The British Geological Survey and Coal Authority have released maps that for the first time reveal the extent to which heat is stored in Britain’s abandoned coal mines.
According to the Coal Authority, one quarter of the UK’s population live above abandoned coal mines. The mines are warmed by natural geothermal processes and where the mines are flooded, these are now being developed as a source of low carbon energy to heat homes and businesses.
To understand its potential more effectively, the British Geological Survey (BGS) and the Coal Authority have released an interactive map showing where the mines are and the extent by which temperatures increase with depth.
The new mapping tool will be freely available to use by developers, planners and researchers to identify opportunities to investigate the use of mine water as a sustainable heat source.
View the online mapping tool – use the drop down menu at the top right hand side of the screen to select Temperature Maps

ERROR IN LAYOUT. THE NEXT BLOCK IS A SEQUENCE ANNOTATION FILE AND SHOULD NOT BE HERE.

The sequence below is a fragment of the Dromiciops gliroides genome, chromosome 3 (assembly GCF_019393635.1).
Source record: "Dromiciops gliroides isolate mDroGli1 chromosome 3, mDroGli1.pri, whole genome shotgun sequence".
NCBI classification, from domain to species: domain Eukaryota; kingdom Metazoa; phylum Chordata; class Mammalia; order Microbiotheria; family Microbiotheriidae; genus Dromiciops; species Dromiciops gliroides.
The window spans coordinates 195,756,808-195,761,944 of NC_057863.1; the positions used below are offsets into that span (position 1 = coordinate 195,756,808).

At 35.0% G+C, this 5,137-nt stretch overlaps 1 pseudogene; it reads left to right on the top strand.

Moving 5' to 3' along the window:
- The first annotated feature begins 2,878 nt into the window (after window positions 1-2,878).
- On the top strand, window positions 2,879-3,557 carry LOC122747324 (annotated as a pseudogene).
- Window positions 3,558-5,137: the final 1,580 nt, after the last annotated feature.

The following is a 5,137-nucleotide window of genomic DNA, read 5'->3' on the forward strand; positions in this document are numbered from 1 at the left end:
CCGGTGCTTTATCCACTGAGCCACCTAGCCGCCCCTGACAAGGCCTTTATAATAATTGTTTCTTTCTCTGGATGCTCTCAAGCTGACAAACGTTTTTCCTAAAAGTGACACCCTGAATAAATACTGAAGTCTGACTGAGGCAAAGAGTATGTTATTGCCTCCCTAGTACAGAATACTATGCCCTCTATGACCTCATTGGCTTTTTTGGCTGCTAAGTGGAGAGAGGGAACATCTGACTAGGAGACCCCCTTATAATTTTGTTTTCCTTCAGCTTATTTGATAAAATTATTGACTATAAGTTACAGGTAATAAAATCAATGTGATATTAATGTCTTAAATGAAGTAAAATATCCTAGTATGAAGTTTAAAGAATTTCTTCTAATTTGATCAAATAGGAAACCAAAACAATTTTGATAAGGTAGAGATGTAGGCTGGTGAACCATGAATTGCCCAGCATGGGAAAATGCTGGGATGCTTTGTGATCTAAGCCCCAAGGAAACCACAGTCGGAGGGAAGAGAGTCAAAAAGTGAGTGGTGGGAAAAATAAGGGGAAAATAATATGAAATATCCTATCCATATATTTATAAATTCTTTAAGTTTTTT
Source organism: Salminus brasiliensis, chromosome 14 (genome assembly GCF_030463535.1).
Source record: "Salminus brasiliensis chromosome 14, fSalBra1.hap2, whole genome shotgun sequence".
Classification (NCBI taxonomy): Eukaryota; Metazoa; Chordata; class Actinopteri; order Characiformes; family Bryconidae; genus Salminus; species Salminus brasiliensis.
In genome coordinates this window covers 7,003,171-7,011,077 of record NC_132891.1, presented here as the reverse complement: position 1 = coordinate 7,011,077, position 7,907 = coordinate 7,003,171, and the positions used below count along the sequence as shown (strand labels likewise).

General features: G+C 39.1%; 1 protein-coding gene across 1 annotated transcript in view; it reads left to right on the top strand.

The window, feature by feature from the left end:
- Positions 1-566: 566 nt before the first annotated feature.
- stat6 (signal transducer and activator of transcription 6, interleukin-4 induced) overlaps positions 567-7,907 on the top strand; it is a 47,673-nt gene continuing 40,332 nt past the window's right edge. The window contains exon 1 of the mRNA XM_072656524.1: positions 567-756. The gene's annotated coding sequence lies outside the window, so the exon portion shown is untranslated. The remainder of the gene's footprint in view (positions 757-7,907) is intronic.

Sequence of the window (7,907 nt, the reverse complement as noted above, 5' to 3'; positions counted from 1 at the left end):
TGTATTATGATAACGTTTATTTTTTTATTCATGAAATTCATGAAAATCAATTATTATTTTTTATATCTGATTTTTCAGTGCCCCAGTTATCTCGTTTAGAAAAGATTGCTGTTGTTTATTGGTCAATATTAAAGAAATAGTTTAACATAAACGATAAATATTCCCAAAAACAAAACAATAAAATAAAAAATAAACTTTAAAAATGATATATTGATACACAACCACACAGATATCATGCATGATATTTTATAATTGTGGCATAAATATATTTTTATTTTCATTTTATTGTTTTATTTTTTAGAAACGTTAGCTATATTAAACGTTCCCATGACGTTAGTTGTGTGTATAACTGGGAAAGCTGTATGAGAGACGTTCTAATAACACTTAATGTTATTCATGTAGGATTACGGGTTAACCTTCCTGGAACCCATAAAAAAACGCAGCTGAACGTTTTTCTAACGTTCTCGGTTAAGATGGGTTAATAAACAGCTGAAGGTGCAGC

It is the first time the data has been brought together in this way, and illustrates the long-term feasibility of heating homes and buildings using this zero-carbon energy source.
BGS geoscientist Gareth Farr, who led the project, said:
The UK government has a target to increase the number of homes on heat networks from 2% to 18% by 2050. It is recognised that geothermal energy from mines, combined with heat pump technology, could provide a sustainable energy source for these networks that is both local and low cost.
Technical specialists at the Coal Authority say there is potential to kick-start a new renewable industry, creating employment, tackling climate change and attracting investment to the coalfield communities previously disadvantaged by mine closures.
When aligned with the government’s ten point plan for a green industrial revolution, the warm water in abandoned coal mines is now being seen as a viable new form of sustainable energy with the potential to play a vital role in making homes and public buildings greener, warmer and more energy efficient.
The Coal Authority’s Head of Innovation, Jeremy Crooks, said:
The interactive maps highlight areas where warm water has been abstracted by pumping, creating opportunities to harvest heat without drilling into the workings.
Mr Crooks added:
The research behind the maps is published in an open access paper by the Quarterly Journal of Engineering Geology and Hydrogeology.